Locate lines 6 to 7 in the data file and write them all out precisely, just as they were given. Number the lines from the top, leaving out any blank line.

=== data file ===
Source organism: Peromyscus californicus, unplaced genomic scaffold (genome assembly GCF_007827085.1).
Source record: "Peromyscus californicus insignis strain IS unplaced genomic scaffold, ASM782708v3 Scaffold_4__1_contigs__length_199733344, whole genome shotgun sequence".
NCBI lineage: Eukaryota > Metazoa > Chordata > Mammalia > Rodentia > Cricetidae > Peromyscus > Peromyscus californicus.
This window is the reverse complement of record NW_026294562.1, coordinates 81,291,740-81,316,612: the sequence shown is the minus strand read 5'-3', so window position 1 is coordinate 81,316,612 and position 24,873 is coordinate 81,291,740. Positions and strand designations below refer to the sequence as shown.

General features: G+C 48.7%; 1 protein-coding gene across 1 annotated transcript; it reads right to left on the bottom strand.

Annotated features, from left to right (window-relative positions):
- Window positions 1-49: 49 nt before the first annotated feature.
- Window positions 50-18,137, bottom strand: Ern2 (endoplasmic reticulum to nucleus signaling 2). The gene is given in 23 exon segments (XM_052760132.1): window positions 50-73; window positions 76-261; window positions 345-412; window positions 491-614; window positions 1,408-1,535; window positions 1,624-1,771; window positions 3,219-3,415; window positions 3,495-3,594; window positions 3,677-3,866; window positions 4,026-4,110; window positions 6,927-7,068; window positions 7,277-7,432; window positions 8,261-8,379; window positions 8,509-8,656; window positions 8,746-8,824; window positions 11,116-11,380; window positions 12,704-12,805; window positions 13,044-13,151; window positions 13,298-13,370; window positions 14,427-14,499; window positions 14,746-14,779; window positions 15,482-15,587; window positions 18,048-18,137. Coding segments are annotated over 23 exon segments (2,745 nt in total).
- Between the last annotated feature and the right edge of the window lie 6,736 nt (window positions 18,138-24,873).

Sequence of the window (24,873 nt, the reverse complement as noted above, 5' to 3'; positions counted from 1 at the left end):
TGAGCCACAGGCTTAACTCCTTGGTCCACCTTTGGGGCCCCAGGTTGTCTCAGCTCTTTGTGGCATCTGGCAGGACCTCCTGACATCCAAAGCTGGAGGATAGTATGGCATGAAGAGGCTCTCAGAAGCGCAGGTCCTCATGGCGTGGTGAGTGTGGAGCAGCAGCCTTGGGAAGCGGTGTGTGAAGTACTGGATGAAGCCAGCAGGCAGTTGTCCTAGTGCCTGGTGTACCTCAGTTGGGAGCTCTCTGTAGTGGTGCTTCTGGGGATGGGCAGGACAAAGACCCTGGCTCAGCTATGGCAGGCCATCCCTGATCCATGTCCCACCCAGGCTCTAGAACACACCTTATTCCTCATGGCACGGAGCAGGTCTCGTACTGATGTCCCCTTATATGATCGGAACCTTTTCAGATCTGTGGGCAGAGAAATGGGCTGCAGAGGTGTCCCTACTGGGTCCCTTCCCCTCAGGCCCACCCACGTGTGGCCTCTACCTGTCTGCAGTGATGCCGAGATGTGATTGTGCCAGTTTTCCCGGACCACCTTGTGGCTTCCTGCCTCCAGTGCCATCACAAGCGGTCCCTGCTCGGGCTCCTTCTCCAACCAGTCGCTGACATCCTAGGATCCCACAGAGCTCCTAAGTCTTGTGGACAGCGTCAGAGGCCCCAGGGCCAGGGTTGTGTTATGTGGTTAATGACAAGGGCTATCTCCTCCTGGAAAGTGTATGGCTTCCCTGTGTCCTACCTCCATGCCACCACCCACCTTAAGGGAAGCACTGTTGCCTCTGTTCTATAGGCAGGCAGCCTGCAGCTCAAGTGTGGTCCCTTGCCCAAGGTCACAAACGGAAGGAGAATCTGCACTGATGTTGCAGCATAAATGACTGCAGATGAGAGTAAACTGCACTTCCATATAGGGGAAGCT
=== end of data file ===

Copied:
Annotated features, from left to right (window-relative positions):
- Window positions 1-49: 49 nt before the first annotated feature.